• Revision:Carolignian period

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Contents

Timeline

715

Charles Martel:

  • 20 years enforcing claim to hegemony
  • Strengthened power by reducing power
  • Independent lordships
  • Confiscated royal resources

741

Pippin

753 - 758

  • Fight the Saxons need generations genocide, deportations to beat them

755 - 756

  • Low key campaigns against Lombards

768

  • Pippin dies
  • Charles and Carloman agree division

772

  • All out war with Saxons

774

  • Lombards crushed
  • Enables further links with Hafdria

796

  • Saxons crushed ruthlessly

796

  • Avar plunde

806

  • Charlemagne's Empire Utmost Limit - 9th Century Expansion halts

814

  • Charlemagne Dies

843

  • Treaty of Verdun
  • Lothar, Louis and Charles trade off competing interests after death of father
  • Louis the German - three way split of the empire

855

  • Lothar death

860

Coblenz

  • Louis the German settles with Charles the Bald

864

  • Renovatio Monetae
  • Charles raises money via recoinage taxing of markets etc

869

  • Treaty of Meersen
  • Charles the Bald loses land gained when conquers Lotharingia

875

  • Charles crowned Emperor in Italy after Louis dies


Charles Martel

715 - 741

  • Rallies subjects with external threats
  • Saxony, Bavaria, Aquitaine, uses lay bishoprics to cement power.
  • Death 741 divides kingdom between Carloman and Pippin III


Pippin

751 - 768

  • Impossible to beat militarily, Boniface cements links between papacy and monarchy, war every season and strong links via Pope Stephen III
  • Franks protect papal interests
  • Francia stronger than ever before
  • Destroy the overly powerful aristocrats
  • Dynasty drew on religious support, underlay consolidation of its rule


Charlemagne

768 - 814

  • Energetic, rushing around kingdom
  • Crucially gains loyalty, legislation in favour of crucial loyalty
  • Avar plunder gives treasure
  • Rule takes on Roman characteristics
  • Images of in worship, commission Frankish version orthodoxy, Aachen built Roman architecture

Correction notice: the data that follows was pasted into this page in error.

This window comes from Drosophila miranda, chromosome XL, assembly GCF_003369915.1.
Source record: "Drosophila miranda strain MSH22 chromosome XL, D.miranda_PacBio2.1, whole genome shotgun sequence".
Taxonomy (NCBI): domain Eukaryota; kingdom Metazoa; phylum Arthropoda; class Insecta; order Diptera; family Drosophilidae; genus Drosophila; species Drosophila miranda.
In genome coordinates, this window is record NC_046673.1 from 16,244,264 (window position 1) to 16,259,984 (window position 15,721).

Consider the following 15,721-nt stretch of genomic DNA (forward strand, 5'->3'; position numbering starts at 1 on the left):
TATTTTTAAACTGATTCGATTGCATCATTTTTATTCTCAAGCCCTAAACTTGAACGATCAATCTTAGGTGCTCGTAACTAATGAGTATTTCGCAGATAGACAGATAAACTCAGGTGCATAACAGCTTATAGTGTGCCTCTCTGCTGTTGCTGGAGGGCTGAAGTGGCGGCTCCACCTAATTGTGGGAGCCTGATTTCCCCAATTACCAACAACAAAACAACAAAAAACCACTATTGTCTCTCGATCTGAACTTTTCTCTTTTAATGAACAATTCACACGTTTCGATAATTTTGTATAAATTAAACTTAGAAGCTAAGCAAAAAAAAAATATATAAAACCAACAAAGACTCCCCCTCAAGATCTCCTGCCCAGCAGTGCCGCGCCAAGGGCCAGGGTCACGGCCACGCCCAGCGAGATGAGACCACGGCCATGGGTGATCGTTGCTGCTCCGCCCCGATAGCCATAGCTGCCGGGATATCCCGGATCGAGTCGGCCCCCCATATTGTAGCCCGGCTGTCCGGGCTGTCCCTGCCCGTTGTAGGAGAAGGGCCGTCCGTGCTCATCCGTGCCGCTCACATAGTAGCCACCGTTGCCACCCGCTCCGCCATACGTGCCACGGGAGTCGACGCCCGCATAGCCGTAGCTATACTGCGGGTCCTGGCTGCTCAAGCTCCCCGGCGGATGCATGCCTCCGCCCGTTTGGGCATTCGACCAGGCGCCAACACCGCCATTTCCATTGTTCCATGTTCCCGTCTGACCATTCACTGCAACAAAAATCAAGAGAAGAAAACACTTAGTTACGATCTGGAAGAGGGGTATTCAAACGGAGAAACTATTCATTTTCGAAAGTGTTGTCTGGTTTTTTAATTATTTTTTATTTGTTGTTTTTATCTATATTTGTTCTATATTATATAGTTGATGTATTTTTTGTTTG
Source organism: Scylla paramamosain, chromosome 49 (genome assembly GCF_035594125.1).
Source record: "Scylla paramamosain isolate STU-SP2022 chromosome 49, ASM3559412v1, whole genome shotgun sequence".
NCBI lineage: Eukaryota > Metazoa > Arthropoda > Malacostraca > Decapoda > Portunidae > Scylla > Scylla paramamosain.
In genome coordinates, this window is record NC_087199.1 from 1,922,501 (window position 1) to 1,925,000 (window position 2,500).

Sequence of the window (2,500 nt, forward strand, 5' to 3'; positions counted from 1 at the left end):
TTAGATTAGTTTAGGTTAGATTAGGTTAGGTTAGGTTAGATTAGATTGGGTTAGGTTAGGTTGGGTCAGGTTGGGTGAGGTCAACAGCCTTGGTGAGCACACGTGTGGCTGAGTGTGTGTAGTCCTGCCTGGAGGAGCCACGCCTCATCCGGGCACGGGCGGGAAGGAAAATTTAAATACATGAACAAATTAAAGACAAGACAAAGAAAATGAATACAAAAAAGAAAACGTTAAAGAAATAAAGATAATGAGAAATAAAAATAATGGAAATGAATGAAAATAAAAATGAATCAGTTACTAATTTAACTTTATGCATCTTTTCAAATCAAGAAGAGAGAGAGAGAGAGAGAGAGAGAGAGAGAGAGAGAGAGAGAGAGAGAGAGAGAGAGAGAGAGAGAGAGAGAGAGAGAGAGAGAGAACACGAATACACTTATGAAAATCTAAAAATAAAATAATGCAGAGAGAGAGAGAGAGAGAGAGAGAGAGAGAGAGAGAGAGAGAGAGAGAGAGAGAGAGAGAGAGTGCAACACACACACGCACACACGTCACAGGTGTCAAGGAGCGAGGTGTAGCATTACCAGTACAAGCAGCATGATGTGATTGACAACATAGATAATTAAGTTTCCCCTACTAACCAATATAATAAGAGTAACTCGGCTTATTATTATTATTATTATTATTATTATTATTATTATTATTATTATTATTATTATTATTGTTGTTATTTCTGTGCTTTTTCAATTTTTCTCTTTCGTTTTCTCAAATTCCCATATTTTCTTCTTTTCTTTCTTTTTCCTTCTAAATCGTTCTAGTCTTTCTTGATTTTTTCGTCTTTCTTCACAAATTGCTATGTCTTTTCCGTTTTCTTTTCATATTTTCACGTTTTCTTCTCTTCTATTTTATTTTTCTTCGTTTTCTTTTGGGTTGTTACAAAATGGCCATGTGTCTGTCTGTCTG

• 800 - culmination crowned Emperor
  • Towards end of reign increasing concerned with getting military service and support magnates less willing to support when spoils of war dry up

Government under Charlemagne

  • optimistic
  • view capitularies, written government implies innovative institutions, combine with missi and scabini
  • Ties of loyalty to master and religious officer do duty
  • Pessimistic view little evidence missi scabini in practice, no new government structure, plunder and tribute sustained growth, lack of structure exposed when empire stopped expanding

Capitularies

  • some intentions, others ideals
  • revivial religious and intellectual activity with growth in the power of rulers

Revial, Reform, Expansion

  • Went hand in hand
  • Declared aim to create justly governed society
  • Cleansing Christian community
  • Strengthened hand of rulers.

Church Reform

  • strengthened brief of state to intervene in the individual standardisation and coordination of religious and culture life strengthened hegemony of the state

Aristos

  • Joviality and accessibility important maintaining support of the aristocracy

Saxons

  • Needed to beat the Saxons to protect vital Rhineland
  • Charlemagne needed to be crowned emperor as Saxons no conception of Kings, can't be ruled by ethnogenesis,
  • Saxons appreciate emperorship as cultural pagan history focused on mystic leaders.
  • Political concessions to the Saxon aristocracy believed they had been given their own laws
  • Charlemagne seeks ideological cement for disparate people - Holy Roman Empire born
  • Less to facilitate acquisition of power, than to canonise power already achieved.

Negative Analysis

  • administrative reform overrated, local government in bad way as counts neglect duties
  • no economic or social policy


Louis the Pious

814 - 840

  • Sole heir to Charlemagne's empire
  • father and grandfather never mastered art of living in peace
  • Conglomeration of sub-kingdoms uses levers of patronage to get rid of Charlemagne's old guard
  • 833 - Pippin and brothers depose Louis but regains control, determined to gain succession
  • 837 - 838 - lands given to Charles, Pippin dies (838) and land given to Charles
  • Was he weakened by 833? Lack of documents say yes but continued to hand out honores etc, successful getting Charles land


Charles the Bald

  • 844 - Unexpected defeat Aquitaine Pippin II new life paid Vikings off
  • Lothar insistent on undermining Verdun and Louis the German's allies with Charles
  • 848 - Charles undermines Pippin in Aquitaine
  • Viking raids continue but Charles copes admirably with Vikings in Bordeaux
  • 847 - 48 - escalation Viking trouble
  • 851 - that Charles deals with again
  • 853 - Louis the German's son sent to Aquitaine as Louis the German worried about Lothar/Charles the Bald alliance
  • Chares clever and reconstructs regional, territorial political identity on basis collective interest

Political Consensus